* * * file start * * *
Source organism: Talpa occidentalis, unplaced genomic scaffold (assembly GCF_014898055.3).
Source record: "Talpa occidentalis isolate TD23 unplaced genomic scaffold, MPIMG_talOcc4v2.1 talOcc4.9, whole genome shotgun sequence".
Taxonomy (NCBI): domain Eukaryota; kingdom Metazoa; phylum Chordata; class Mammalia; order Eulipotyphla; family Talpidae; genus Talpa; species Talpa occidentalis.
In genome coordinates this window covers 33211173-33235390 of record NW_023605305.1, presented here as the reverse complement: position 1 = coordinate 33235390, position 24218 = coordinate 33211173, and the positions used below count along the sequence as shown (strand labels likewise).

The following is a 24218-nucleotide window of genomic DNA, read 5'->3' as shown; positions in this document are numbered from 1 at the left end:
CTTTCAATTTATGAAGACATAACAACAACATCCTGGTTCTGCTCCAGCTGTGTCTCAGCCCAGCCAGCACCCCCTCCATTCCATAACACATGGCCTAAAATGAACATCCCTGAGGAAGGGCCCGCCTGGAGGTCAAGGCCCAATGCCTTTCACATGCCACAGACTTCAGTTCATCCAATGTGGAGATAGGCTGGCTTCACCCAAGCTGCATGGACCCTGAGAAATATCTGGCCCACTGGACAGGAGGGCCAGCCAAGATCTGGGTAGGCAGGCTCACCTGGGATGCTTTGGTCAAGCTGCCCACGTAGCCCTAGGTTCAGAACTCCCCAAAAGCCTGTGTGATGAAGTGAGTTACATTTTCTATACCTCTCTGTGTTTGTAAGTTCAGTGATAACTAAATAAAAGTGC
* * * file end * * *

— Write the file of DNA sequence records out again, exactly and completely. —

Source organism: Talpa occidentalis, unplaced genomic scaffold (assembly GCF_014898055.3).
Source record: "Talpa occidentalis isolate TD23 unplaced genomic scaffold, MPIMG_talOcc4v2.1 talOcc4.9, whole genome shotgun sequence".
Taxonomy (NCBI): domain Eukaryota; kingdom Metazoa; phylum Chordata; class Mammalia; order Eulipotyphla; family Talpidae; genus Talpa; species Talpa occidentalis.
In genome coordinates this window covers 33211173-33235390 of record NW_023605305.1, presented here as the reverse complement: position 1 = coordinate 33235390, position 24218 = coordinate 33211173, and the positions used below count along the sequence as shown (strand labels likewise).

The following is a 24218-nucleotide window of genomic DNA, read 5'->3' as shown; positions in this document are numbered from 1 at the left end:
CTTTCAATTTATGAAGACATAACAACAACATCCTGGTTCTGCTCCAGCTGTGTCTCAGCCCAGCCAGCACCCCCTCCATTCCATAACACATGGCCTAAAATGAACATCCCTGAGGAAGGGCCCGCCTGGAGGTCAAGGCCCAATGCCTTTCACATGCCACAGACTTCAGTTCATCCAATGTGGAGATAGGCTGGCTTCACCCAAGCTGCATGGACCCTGAGAAATATCTGGCCCACTGGACAGGAGGGCCAGCCAAGATCTGGGTAGGCAGGCTCACCTGGGATGCTTTGGTCAAGCTGCCCACGTAGCCCTAGGTTCAGAACTCCCCAAAAGCCTGTGTGATGAAGTGAGTTACATTTTCTATACCTCTCTGTGTTTGTAAGTTCAGTGATAACTAAATAAAAGTGC